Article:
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Old 07-10-2011, 12:09 PM   #1
SubieSG2057
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Question Wax Buffer

Quick question where is a good place to buy a wax buffer instead of online because today my dad and i are going to use it today on this perfect sunny day to clean his Porsche? I looked up online and only found sears and Autozone. I don't want to spend like fortune on one. Any suggestions or help would be much appreciated.

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Old 07-10-2011, 12:56 PM   #2
Kean
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I have seen Porter Cable polishers sold at home improvements centers in some cases but even so another challenge can be getting your hands on good pads and backing plate(s). Your best bet for trying to source a decent machine/accessories locally will likely be a detailing supply shop.
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Old 07-10-2011, 11:59 PM   #3
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i have one of These that works pretty well. I think you can get one at autozone or something.
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Old 07-11-2011, 01:51 AM   #4
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Quote:
Originally Posted by Gazeebo
i have one of These that works pretty well. I think you can get one at autozone or something.
Im always supportive of tools, products and techniques that folks feel works for them, but I have got to say that there is really no comparison between a good DA (like a PC 7424XP, Grists 6", Flex 3401, etc.) and the machine you have linked to.

....and yes, I have tried a 10" (like that one) back in the day.
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Old 07-11-2011, 02:33 AM   #5
SubieDugie
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That's funny to me. Your dad owns a Porsche and you want to use the cheapest machine to buff wax off it. Thing is that most waxes these days are (WOWO) wipe on wipe off. So it is probably more work to use a cheap orbital. Unless the paint is very clean and has most the defects removed, the wax isn't gonna look any better regardless how you put it on or take it off. Sorry if I am being judgmental or anything.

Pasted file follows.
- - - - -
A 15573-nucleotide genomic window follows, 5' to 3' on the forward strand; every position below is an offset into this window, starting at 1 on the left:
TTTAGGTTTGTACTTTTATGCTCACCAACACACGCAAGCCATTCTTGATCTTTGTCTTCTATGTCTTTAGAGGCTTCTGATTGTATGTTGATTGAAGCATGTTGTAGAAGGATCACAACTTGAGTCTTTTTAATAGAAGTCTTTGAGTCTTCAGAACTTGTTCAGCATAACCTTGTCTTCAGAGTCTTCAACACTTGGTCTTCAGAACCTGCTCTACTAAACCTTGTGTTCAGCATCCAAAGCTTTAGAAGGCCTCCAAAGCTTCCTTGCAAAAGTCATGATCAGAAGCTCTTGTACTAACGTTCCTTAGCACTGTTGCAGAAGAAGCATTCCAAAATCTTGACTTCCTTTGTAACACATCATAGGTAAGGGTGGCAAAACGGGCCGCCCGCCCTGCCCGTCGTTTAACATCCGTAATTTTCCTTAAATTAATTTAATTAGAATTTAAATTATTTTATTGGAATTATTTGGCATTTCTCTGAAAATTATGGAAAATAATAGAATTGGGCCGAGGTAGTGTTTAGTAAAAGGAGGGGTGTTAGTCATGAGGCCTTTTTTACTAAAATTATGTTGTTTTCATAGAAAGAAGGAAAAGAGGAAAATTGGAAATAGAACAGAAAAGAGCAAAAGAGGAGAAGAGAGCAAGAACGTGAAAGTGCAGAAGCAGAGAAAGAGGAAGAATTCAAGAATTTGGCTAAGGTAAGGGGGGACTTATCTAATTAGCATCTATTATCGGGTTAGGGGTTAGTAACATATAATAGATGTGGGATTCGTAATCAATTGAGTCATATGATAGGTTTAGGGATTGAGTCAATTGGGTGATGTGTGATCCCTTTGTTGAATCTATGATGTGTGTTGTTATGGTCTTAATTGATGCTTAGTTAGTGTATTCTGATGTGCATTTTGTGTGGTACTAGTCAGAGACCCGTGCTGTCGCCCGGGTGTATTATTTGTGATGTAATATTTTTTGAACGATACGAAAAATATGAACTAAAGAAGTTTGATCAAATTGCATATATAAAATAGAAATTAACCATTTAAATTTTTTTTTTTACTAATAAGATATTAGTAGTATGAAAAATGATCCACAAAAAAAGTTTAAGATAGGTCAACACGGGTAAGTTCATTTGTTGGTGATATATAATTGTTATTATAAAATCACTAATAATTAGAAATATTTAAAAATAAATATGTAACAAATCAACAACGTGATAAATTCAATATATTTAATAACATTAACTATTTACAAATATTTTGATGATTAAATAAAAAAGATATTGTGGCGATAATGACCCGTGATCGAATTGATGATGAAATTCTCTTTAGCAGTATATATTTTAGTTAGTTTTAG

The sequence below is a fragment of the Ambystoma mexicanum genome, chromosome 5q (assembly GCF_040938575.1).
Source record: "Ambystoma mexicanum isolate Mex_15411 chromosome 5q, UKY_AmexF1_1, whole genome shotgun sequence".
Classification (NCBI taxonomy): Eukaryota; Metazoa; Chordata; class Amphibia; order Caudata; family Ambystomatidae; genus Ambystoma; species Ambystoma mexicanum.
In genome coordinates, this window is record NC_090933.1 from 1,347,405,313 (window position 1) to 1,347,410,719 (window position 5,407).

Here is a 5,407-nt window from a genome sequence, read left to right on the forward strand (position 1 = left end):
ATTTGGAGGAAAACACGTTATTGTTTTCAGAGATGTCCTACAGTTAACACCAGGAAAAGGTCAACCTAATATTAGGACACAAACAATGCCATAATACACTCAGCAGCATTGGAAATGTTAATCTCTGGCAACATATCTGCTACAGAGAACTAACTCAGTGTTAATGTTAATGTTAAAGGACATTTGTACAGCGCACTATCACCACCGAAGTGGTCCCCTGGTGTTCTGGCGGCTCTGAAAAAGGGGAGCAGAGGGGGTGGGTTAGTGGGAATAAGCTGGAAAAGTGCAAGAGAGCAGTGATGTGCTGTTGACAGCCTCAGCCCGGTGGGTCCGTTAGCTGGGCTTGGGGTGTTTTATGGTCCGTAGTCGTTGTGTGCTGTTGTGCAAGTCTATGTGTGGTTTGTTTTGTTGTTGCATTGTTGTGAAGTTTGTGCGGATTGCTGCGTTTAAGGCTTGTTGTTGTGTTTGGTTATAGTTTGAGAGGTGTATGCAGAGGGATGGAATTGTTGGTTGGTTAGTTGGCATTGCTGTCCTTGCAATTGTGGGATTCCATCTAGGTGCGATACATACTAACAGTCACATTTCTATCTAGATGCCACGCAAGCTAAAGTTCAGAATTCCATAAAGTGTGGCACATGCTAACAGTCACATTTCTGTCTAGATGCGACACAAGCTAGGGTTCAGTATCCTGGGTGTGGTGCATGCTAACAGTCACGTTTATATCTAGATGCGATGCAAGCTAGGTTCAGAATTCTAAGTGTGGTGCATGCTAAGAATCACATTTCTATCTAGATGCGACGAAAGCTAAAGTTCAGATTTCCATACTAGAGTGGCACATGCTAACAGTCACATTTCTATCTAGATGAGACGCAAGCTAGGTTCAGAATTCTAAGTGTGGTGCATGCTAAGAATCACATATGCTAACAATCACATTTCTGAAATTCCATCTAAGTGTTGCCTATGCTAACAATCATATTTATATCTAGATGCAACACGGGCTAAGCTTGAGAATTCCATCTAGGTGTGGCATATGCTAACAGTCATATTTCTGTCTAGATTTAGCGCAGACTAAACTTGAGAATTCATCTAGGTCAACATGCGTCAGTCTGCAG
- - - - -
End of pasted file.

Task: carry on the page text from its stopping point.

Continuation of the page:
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Old 07-11-2011, 06:29 PM   #6
SubieSG2057
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Quote:
Originally Posted by Kean View Post
Im always supportive of tools, products and techniques that folks feel works for them, but I have got to say that there is really no comparison between a good DA (like a PC 7424XP, Grists 6", Flex 3401, etc.) and the machine you have linked to.

....and yes, I have tried a 10" (like that one) back in the day.
Well what about consumer report? And isn't 10" kind of big for a car? I mean like you would use that on a boat or something.

Quote:
Originally Posted by SubieDugie View Post
That's funny to me. Your dad owns a Porsche and you want to use the cheapest machine to buff wax off it. Thing is that most waxes these days are (WOWO) wipe on wipe off. So it is probably more work to use a cheap orbital. Unless the paint is very clean and has most the defects removed, the wax isn't gonna look any better regardless how you put it on or take it off. Sorry if I am being judgmental or anything.
Well he told me specifically not to buy anything too expensive and just wanted to try it. Its his money so he doesn't care. And don't be sorry about being judgmental. I wasn't really specific on the first post. Cause the buffer can be used for waxing, polishing, or compound.
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Old 07-11-2011, 07:00 PM   #7
Kean
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Quote:
Originally Posted by SubieSG2057 View Post
Well what about consumer report?
Are you saying as a source to choose the right buffer for your needs? I would personally suggest visiting a few detailing websites/forums to gather that information instead (i.e. Autopia.org, DetailingBliss.com, Autogeekonline.net, etc.)

Quote: